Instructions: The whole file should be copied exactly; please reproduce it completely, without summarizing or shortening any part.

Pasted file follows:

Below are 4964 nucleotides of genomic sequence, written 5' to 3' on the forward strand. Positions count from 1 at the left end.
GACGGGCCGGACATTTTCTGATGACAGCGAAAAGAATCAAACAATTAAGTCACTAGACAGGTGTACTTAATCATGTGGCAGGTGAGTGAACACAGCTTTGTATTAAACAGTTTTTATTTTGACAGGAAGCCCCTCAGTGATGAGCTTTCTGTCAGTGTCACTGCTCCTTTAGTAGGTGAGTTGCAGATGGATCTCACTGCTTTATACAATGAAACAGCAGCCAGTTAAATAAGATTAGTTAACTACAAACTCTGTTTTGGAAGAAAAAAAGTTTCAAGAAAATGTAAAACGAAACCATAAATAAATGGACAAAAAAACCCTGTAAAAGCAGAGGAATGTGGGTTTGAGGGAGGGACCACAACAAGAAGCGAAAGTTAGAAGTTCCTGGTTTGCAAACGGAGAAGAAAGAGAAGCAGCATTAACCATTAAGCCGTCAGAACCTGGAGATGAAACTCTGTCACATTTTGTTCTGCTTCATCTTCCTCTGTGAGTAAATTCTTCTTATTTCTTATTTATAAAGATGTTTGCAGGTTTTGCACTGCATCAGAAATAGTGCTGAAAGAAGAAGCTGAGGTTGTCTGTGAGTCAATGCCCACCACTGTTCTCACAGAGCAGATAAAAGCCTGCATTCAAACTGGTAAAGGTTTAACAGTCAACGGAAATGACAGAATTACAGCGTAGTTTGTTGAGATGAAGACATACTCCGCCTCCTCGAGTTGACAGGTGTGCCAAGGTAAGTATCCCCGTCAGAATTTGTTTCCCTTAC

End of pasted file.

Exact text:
Below are 4964 nucleotides of genomic sequence, written 5' to 3' on the forward strand. Positions count from 1 at the left end.
GACGGGCCGGACATTTTCTGATGACAGCGAAAAGAATCAAACAATTAAGTCACTAGACAGGTGTACTTAATCATGTGGCAGGTGAGTGAACACAGCTTTGTATTAAACAGTTTTTATTTTGACAGGAAGCCCCTCAGTGATGAGCTTTCTGTCAGTGTCACTGCTCCTTTAGTAGGTGAGTTGCAGATGGATCTCACTGCTTTATACAATGAAACAGCAGCCAGTTAAATAAGATTAGTTAACTACAAACTCTGTTTTGGAAGAAAAAAAGTTTCAAGAAAATGTAAAACGAAACCATAAATAAATGGACAAAAAAACCCTGTAAAAGCAGAGGAATGTGGGTTTGAGGGAGGGACCACAACAAGAAGCGAAAGTTAGAAGTTCCTGGTTTGCAAACGGAGAAGAAAGAGAAGCAGCATTAACCATTAAGCCGTCAGAACCTGGAGATGAAACTCTGTCACATTTTGTTCTGCTTCATCTTCCTCTGTGAGTAAATTCTTCTTATTTCTTATTTATAAAGATGTTTGCAGGTTTTGCACTGCATCAGAAATAGTGCTGAAAGAAGAAGCTGAGGTTGTCTGTGAGTCAATGCCCACCACTGTTCTCACAGAGCAGATAAAAGCCTGCATTCAAACTGGTAAAGGTTTAACAGTCAACGGAAATGACAGAATTACAGCGTAGTTTGTTGAGATGAAGACATACTCCGCCTCCTCGAGTTGACAGGTGTGCCAAGGTAAGTATCCCCGTCAGAATTTGTTTCCCTTAC